Second, I am deeply disappointed that the Congress has taken upon itself to set greatly increased polygraph requirements that are unrealistic in scope, impractical in execution, and that would be strongly counterproductive in their impact on our national security. The bill also micromanages the Secretary of Energy' authority to grant temporary waivers to the polygraph requirement in a potentially damaging way, by explicitly directing him not to consider the scientific vitality of DOE laboratories. This directs the Secretary not to do his job, since maintaining the scientific vitality of DOE national laboratories is essential to our national security and is one of the Secretary' most important responsibilities. I am therefore signing the bill with the understanding that it cannot supersede the Secretary' responsibility to fulfil his national security obligations."
Notes: in late October, an election advertisement supporting George W. Bush, although funded and produced independently of the Governor' campaign, sought to heighten fears of Chinese nuclear blackmail of the United States. The advertisement recast the famous 1964 ' Ad' run by the Democrats against Republican Presidential candidate Barry Goldwater, depicting a young girl picking petals from a daisy in parallel to a countdown to nuclear war. In the pro-Bush version, the scene is recreated in juxtaposition with warnings of threats from China and a countdown to a nuclear attack. A voiceover states: "Red China was given access and sold vital technology that will give China the ability to threaten our homes with long-range nuclear warheads... Don' take a chance. Please vote Republican." At the request of the Bush campaign, the ad was withdrawn on October 28, after airing in a number of battleground states for three days. Shortly before the withdrawal, a spokesperson for the Gore campaign, Chris Lehane, noted angrily (October 28): "This is the hidden hand of the right-wing swooping down..." On October 27, Democratic vice presidential nominee Joseph Lieberman told a press conference: "I don' believe the American people are going to stand for this. This kind of politics is not going to work."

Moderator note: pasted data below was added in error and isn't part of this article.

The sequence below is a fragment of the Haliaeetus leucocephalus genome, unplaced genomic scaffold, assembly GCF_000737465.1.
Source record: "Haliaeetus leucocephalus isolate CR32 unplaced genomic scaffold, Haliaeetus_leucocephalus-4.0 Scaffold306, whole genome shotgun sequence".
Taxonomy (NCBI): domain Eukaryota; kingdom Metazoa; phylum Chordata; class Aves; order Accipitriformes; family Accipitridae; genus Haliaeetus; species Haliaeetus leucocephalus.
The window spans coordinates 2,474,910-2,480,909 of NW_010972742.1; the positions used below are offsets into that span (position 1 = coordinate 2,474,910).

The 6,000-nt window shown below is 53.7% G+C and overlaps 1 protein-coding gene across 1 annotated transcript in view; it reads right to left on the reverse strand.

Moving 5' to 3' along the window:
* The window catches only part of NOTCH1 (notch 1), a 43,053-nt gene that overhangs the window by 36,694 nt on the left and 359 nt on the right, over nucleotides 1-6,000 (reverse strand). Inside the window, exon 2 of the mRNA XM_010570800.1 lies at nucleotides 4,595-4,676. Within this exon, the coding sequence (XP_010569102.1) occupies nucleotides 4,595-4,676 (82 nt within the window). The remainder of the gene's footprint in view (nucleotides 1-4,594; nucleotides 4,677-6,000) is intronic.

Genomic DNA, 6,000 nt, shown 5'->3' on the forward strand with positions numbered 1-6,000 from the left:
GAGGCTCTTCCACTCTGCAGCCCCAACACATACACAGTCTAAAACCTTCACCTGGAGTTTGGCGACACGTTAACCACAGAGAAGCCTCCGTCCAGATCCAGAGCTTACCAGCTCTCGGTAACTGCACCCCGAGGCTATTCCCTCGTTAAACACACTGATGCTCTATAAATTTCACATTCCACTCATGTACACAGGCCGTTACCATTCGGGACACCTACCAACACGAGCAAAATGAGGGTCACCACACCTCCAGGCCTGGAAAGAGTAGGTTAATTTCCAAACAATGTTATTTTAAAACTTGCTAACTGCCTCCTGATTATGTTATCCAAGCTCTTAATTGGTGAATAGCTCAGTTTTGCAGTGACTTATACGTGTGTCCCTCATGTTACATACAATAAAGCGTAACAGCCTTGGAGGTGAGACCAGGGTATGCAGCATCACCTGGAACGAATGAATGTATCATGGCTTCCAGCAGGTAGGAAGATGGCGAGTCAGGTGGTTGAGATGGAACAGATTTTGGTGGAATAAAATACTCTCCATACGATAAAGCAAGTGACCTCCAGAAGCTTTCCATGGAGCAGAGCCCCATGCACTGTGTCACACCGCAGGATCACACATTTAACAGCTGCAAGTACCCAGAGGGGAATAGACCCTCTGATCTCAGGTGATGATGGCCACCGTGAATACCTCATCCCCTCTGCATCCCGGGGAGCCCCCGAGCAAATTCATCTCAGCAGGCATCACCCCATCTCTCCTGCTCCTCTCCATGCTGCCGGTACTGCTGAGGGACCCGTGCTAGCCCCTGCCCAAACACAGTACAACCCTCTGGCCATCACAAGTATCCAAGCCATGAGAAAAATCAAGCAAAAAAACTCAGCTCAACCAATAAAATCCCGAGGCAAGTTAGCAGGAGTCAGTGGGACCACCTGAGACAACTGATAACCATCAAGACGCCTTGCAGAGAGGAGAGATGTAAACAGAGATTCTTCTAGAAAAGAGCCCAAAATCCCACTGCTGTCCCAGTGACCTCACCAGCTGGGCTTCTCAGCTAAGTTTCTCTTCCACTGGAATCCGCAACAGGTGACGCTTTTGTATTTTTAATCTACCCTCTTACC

Reports: China spy probe shifts to missiles, Washington Post, October 19; China spy probe shifts to defense, Associated Press, October 19; Secretary Richardson commissions study to strengthen science and security, US Department of Energy Press Release R-00-271, October 20; Pentagon hiring specialists to guard secrets, Reuters, October 27; Gore campaign criticizes '' ad, Associated Press, October 27; Gore campaign slams recreation of 1964 ' ad', Reuters, October 27; Controversial anti-Gore ' ad' withdrawn, Reuters, October 28; Statement by the President, The White House, Office of the Press Secretary, October 30; Clinton signs defense authorization act, Reuters, October 30; Prober - Lee' ethnicity wasn' factor, Washington Post, November 2; Secret weapon info missing at lab, Associated Press, November 10; Los Alamos scientists won' be fired, Washington Post, November 10.
© 2000 The Acronym Institute.